and, in case of long stories above - most of it talk about nothin, they use protection of corrupted authorities… and after all as there in joke - why not anyone can catch a joe? no one need him. so as there lot of other crimes than these people - they taken only when real get annoyed someone…

launder all their cash via legitimate assets (businesses, real estate etc)

legalisation part is not for security - as written above, for security there is drop/anon (aka shadow) part))) it is for declaring part - for using in current country, as if you receive funds and not declare it it wil be immediate seized -

as any fraud money will be seized too, no matter what part of chain from. if u a building company for example, your acc get arrest making you think who you taking from etc… you can’t just receive money on any account - credit card, or anything else - if you not declare em properly it seizes, under anti-launder law…

successful large-scale crims do primarily cash

only dealers take cash cuz they nothing to do - then it in order goes into e-money - bank accs of companies / credit cards etc… so e-money is launder for cash - cuz if cash received by dealer will be found at kingpin he will be arrested same time… what about later chains, yes, cash is used - but it trackable all time - and final point to them anyway to became e-money, before receiving /clear/ (as these BTC lol) cash if needed from own bank acc, mb in foreign country)))

suitcases of cash under the bed isn’t difficult to explain when dealers are busted, but nobody (smart) is suddenly waking up and saying “I know, I’ll start doing all my pot/LSD/coke etc transactions in cryptocurrencies! It’s perfectly anonymous!”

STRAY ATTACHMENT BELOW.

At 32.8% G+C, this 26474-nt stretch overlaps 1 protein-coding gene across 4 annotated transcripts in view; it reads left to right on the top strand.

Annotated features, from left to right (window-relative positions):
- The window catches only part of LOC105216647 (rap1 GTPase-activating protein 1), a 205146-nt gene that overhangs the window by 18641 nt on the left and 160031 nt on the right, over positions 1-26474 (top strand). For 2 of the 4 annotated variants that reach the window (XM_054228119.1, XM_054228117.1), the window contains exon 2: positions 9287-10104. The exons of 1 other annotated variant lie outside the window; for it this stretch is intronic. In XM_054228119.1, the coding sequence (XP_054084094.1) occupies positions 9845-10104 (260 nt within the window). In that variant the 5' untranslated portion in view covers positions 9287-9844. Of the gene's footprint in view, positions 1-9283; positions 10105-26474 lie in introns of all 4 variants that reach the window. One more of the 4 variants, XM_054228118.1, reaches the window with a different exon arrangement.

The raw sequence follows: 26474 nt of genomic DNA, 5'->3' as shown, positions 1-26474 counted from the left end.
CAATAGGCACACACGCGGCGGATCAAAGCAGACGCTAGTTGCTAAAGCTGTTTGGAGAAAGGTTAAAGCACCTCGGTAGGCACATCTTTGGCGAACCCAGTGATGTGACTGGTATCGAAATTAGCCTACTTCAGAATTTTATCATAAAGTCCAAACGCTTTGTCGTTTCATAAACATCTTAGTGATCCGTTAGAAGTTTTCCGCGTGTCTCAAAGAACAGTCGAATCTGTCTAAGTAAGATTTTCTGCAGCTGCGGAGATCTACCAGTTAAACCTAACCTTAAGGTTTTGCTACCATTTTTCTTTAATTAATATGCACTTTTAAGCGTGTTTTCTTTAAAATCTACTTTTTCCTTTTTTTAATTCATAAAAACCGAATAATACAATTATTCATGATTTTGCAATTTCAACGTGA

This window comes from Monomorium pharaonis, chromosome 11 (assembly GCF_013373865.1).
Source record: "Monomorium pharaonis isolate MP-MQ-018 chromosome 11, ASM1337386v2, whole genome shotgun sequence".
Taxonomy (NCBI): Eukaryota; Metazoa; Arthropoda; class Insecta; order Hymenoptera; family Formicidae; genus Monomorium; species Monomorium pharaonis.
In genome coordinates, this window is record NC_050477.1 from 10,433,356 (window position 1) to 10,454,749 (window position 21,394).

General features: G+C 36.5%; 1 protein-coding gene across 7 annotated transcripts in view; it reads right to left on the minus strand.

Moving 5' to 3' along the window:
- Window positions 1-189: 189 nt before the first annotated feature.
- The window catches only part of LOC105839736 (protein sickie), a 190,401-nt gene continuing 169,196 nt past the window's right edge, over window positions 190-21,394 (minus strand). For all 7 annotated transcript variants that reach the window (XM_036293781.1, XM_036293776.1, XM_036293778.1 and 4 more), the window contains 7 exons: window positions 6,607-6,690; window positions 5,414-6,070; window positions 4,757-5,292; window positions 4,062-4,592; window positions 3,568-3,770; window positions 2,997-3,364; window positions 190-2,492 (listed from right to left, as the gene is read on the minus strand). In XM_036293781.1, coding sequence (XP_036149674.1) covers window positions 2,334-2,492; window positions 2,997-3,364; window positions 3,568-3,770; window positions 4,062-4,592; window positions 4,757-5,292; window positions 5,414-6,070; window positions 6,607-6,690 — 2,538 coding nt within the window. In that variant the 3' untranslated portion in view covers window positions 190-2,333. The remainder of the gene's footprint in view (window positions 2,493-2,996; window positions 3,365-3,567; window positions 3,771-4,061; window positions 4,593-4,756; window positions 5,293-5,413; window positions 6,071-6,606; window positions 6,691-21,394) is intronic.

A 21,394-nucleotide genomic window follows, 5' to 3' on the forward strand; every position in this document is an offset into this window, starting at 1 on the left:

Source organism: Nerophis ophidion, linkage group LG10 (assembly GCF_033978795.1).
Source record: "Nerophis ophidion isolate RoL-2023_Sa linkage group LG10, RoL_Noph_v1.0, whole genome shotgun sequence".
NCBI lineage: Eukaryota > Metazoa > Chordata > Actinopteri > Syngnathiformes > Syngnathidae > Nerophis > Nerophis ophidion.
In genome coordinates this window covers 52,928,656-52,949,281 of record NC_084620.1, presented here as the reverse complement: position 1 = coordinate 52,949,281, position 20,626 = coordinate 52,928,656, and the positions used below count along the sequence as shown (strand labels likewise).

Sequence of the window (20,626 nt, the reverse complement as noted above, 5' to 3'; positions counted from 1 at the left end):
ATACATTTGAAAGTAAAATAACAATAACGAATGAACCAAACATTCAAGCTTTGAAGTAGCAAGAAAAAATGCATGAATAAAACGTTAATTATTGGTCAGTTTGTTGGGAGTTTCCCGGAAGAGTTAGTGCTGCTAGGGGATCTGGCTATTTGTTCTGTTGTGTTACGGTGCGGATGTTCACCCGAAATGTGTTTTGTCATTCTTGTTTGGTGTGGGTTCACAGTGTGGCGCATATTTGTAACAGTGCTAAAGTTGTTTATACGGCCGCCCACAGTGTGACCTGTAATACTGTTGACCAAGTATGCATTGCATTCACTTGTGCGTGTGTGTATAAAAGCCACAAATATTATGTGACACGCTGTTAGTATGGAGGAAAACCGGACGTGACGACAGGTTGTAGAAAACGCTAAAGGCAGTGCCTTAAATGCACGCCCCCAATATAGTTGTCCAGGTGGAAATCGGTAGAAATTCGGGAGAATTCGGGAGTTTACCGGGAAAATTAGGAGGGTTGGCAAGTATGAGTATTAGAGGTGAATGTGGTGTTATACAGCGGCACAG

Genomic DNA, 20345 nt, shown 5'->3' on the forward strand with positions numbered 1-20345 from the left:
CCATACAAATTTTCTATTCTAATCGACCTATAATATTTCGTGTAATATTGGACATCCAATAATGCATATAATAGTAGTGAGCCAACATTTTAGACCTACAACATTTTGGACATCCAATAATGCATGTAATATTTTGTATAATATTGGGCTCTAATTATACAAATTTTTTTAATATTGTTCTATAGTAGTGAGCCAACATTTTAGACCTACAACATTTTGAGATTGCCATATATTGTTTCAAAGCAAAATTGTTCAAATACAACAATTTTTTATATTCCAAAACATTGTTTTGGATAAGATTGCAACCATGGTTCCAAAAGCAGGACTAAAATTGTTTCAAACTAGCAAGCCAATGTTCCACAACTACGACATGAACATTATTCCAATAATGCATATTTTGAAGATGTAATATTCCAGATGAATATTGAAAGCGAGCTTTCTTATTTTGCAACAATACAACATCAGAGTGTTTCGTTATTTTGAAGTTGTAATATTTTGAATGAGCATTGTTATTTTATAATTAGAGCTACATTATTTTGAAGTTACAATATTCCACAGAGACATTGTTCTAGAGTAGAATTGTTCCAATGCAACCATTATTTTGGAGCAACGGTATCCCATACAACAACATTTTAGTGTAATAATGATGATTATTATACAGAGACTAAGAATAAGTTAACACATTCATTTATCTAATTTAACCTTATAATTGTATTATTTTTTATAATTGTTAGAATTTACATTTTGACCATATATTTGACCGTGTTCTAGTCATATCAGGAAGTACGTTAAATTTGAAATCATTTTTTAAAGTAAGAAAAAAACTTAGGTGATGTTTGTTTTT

so as you can see they started to use it long before you - while you deal with drops via XMPP they deal mouth to mouth and secure line, sattelite SSL etc - and of course, real business it rough as real cc / goods / bank fraud for example, and usual use rough schemes)))

and, about cash - when they comes at home to cashier, cash is seized too. any cash w/o declare seized lol even if u have it more then your CC limit gives to take w/o worries - same exact useful.

and these folks from Silk / Snowden / E-BTC / Paxful - just mixed their e-biz with real biz. it’s a deadly sin - don’t know why they make it - but it almost clear at all why))

and answering, in current time crypto not able to process such a big volume as above $100k without pain, so bank accs and drops still rules - same if you buy ready bank/corp acc, ur seller make it by hands same as their))) and lower amounts are preferred to process via PayPal / WU long ago…

sure they not go to bro in Chase as written on books, telling - hell yeah clear my money, they just make another drop acc and hire an accountant sitting in office nor hammer)))

Demonizing and attacking digital currency was never about stopping unlawful activities but limiting individual autonomy. Same with gun rights.

1 Like

HulaHoop has a point. History has many examples when demonizing of new technologies was used in benefit of the laws or companies.

Monero atomic swaps solve this, no?

[Imprint] [Privacy Policy] [Cookie Policy] [Terms of Use] [E-Sign Consent] [DMCA] [Contributors] [Investors] [Priority Support] [Professional Support]